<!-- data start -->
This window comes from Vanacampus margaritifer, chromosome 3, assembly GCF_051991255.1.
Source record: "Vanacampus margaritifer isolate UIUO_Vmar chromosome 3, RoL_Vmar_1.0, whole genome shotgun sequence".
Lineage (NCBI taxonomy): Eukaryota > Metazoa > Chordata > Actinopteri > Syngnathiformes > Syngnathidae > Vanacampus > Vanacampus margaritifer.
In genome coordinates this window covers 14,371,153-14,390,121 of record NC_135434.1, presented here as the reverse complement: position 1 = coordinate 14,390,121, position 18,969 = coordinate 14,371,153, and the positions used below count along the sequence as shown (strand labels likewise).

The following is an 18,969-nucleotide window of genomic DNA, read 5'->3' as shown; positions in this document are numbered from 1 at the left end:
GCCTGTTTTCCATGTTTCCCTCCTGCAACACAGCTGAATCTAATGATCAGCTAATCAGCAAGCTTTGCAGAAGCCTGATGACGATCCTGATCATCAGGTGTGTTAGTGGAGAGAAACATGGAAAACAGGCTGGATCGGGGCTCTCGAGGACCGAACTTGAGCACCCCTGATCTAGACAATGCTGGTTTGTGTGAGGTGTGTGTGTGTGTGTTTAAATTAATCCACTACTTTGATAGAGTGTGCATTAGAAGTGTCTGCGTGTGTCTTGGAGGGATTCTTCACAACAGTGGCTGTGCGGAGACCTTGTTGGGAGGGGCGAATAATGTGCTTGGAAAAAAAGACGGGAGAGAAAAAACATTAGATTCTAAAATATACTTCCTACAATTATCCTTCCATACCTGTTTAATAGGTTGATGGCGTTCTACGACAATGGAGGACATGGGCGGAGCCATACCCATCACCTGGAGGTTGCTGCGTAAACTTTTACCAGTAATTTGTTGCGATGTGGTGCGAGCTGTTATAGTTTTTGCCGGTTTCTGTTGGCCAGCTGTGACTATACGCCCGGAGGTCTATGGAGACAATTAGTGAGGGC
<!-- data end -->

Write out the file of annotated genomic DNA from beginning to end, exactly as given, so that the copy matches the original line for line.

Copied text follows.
This window comes from Vanacampus margaritifer, chromosome 3, assembly GCF_051991255.1.
Source record: "Vanacampus margaritifer isolate UIUO_Vmar chromosome 3, RoL_Vmar_1.0, whole genome shotgun sequence".
Lineage (NCBI taxonomy): Eukaryota > Metazoa > Chordata > Actinopteri > Syngnathiformes > Syngnathidae > Vanacampus > Vanacampus margaritifer.
In genome coordinates this window covers 14,371,153-14,390,121 of record NC_135434.1, presented here as the reverse complement: position 1 = coordinate 14,390,121, position 18,969 = coordinate 14,371,153, and the positions used below count along the sequence as shown (strand labels likewise).

The following is an 18,969-nucleotide window of genomic DNA, read 5'->3' as shown; positions in this document are numbered from 1 at the left end:
GCCTGTTTTCCATGTTTCCCTCCTGCAACACAGCTGAATCTAATGATCAGCTAATCAGCAAGCTTTGCAGAAGCCTGATGACGATCCTGATCATCAGGTGTGTTAGTGGAGAGAAACATGGAAAACAGGCTGGATCGGGGCTCTCGAGGACCGAACTTGAGCACCCCTGATCTAGACAATGCTGGTTTGTGTGAGGTGTGTGTGTGTGTGTTTAAATTAATCCACTACTTTGATAGAGTGTGCATTAGAAGTGTCTGCGTGTGTCTTGGAGGGATTCTTCACAACAGTGGCTGTGCGGAGACCTTGTTGGGAGGGGCGAATAATGTGCTTGGAAAAAAAGACGGGAGAGAAAAAACATTAGATTCTAAAATATACTTCCTACAATTATCCTTCCATACCTGTTTAATAGGTTGATGGCGTTCTACGACAATGGAGGACATGGGCGGAGCCATACCCATCACCTGGAGGTTGCTGCGTAAACTTTTACCAGTAATTTGTTGCGATGTGGTGCGAGCTGTTATAGTTTTTGCCGGTTTCTGTTGGCCAGCTGTGACTATACGCCCGGAGGTCTATGGAGACAATTAGTGAGGGC